Growth rate

At each time point, T1 and T2, and at each site, B2 and R1, one fragment from each colony was transplanted at their original site in a common garden experiment, and its growth rate was measured after three weeks. However, the number of replicates of the BB category was reduced from 15 to 3 in T2 because of the high mortality of bleached colonies during and after the bleaching. The buoyant weight technique [46] was used to weigh fragments in a Sartorius ENTRIS 224i-1S electronic balance (readability 0.1 mg) in seawater of known density which was calculated from temperature and salinity. Then, each fragment was mounted on an individual labelled PVC support, weighed again, and secured on concrete blocks at their original site of collection. Three weeks later, nubbins were collected and weighed. Dry skeleton weight was calculated using the density of pure aragonite (2.94 g cm-3), and growth rate was calculated as the change in dry weight of the coral skeleton between the initial and the final weight and expressed in mg g-1 d-1.

Photosynthetic efficiency, Symbiodiniaceae photosynthesis, and respiration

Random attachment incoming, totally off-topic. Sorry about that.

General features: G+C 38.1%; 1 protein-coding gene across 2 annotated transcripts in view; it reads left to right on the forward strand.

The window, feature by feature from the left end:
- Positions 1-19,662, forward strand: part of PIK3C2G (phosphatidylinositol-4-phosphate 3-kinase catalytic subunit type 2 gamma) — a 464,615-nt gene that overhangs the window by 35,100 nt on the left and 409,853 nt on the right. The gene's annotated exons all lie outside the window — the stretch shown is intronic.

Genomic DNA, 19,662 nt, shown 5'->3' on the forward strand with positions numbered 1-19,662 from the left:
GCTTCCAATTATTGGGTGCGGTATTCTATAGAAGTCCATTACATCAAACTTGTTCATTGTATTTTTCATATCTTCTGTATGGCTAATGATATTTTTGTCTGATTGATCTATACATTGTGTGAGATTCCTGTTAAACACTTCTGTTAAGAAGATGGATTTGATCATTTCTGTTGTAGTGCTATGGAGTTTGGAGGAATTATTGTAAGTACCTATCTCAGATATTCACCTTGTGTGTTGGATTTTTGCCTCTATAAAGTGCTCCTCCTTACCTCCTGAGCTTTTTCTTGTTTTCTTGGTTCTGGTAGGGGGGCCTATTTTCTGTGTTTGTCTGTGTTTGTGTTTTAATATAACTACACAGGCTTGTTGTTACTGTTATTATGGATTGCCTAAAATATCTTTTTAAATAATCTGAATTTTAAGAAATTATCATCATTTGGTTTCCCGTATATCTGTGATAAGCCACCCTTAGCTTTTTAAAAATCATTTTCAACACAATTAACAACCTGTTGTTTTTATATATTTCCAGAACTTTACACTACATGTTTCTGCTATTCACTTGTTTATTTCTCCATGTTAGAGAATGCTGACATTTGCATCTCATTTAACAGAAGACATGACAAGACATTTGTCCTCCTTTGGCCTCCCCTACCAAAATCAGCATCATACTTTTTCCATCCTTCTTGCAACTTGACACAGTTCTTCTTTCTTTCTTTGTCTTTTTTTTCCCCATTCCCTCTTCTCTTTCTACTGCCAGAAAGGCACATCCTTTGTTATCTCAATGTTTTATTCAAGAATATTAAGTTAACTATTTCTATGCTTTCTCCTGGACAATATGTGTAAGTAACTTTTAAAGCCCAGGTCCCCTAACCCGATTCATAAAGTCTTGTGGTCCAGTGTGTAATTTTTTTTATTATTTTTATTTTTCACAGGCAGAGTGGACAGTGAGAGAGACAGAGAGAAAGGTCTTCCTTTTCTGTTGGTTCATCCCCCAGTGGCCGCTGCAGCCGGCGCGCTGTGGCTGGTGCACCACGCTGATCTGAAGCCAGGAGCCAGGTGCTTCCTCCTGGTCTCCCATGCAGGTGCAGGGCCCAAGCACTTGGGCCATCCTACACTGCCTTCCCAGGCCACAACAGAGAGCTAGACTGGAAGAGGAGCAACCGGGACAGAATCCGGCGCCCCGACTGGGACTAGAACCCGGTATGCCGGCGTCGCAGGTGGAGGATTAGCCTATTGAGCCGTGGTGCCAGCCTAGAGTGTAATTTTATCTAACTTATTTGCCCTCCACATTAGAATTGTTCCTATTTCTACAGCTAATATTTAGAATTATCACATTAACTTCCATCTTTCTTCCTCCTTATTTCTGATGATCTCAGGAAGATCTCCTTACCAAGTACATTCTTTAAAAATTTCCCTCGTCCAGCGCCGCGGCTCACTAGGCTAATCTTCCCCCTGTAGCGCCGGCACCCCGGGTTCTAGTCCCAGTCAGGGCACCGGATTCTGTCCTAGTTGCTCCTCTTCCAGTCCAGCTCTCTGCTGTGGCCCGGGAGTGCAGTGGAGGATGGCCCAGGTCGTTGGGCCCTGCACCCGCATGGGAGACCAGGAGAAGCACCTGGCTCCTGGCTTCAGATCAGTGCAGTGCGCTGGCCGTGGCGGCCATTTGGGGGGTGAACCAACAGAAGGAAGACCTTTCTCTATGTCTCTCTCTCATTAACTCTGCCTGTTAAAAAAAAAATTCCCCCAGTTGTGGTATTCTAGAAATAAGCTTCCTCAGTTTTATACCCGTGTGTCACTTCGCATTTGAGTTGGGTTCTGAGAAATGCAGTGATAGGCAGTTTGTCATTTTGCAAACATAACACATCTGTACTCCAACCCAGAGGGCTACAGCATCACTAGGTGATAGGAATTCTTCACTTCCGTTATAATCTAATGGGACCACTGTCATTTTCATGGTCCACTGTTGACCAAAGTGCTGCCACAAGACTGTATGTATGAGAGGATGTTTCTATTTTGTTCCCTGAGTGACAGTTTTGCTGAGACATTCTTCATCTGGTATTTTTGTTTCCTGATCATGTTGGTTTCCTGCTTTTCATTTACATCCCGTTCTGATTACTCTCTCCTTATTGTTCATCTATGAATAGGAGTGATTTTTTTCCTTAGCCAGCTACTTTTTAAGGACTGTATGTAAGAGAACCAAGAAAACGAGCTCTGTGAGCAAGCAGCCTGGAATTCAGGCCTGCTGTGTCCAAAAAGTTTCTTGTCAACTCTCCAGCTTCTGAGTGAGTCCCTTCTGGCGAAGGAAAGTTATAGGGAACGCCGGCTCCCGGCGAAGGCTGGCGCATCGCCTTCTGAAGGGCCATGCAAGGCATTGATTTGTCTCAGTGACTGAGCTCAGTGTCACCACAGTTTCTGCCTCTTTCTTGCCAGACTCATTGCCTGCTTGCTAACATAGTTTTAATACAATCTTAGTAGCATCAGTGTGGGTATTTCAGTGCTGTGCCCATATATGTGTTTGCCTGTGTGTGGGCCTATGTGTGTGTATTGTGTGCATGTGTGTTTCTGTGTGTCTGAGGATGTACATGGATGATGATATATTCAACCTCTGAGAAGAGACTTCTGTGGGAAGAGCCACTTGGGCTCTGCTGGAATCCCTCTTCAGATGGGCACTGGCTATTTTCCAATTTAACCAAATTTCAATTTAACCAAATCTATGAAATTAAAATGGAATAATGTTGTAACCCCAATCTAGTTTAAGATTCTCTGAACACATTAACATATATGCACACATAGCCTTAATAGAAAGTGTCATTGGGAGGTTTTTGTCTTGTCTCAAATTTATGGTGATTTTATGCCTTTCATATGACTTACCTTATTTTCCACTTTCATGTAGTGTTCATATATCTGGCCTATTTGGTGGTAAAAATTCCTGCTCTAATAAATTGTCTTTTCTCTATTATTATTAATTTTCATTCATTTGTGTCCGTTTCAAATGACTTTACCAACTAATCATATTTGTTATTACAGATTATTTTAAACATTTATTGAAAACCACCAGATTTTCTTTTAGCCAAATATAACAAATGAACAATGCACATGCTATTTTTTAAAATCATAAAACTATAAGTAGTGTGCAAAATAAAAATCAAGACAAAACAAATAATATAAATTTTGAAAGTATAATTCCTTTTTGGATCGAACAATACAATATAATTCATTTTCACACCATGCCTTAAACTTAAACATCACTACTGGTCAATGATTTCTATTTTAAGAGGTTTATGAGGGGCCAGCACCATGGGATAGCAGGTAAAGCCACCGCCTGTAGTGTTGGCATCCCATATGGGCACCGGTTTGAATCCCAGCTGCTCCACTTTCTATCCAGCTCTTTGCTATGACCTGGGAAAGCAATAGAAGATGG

One fragment from each colony and from each site was dark adapted for 30 minutes in native seawater from each respective study site, and at a room temperature of 26°C. For each measurement the DIVING-PAM optical fiber was placed perpendicularly to the coral surface, ca. 1 cm below the axial corallite, and at a fixed distance of 5 mm to the fragment’s surface using a plastic spacer. Rapid Light Curves (RLCs) were applied using the internal program of the DIVING-PAM (Walz, Germany) that provides a sequence of nine-light steps with light intensities increasing from 5 to 1800 μmol photons m-2 s-1 (settings: measuring light 8, saturating intensity 8, saturating width 0.8 s, gain 3 and damping 2). Each illumination period lasted 10 s and finished with a saturating pulse that measured the effective quantum yield (ΔF/Fm’). Maximum quantum yield (Yieldmax) was measured at the first light step. The maximum rETR (rETRmax) was calculated by multiplying the effective quantum yield by each light intensity. After measurements, coral fragments were frozen and then used to measure lipids, carbohydrates, and biomass (see below).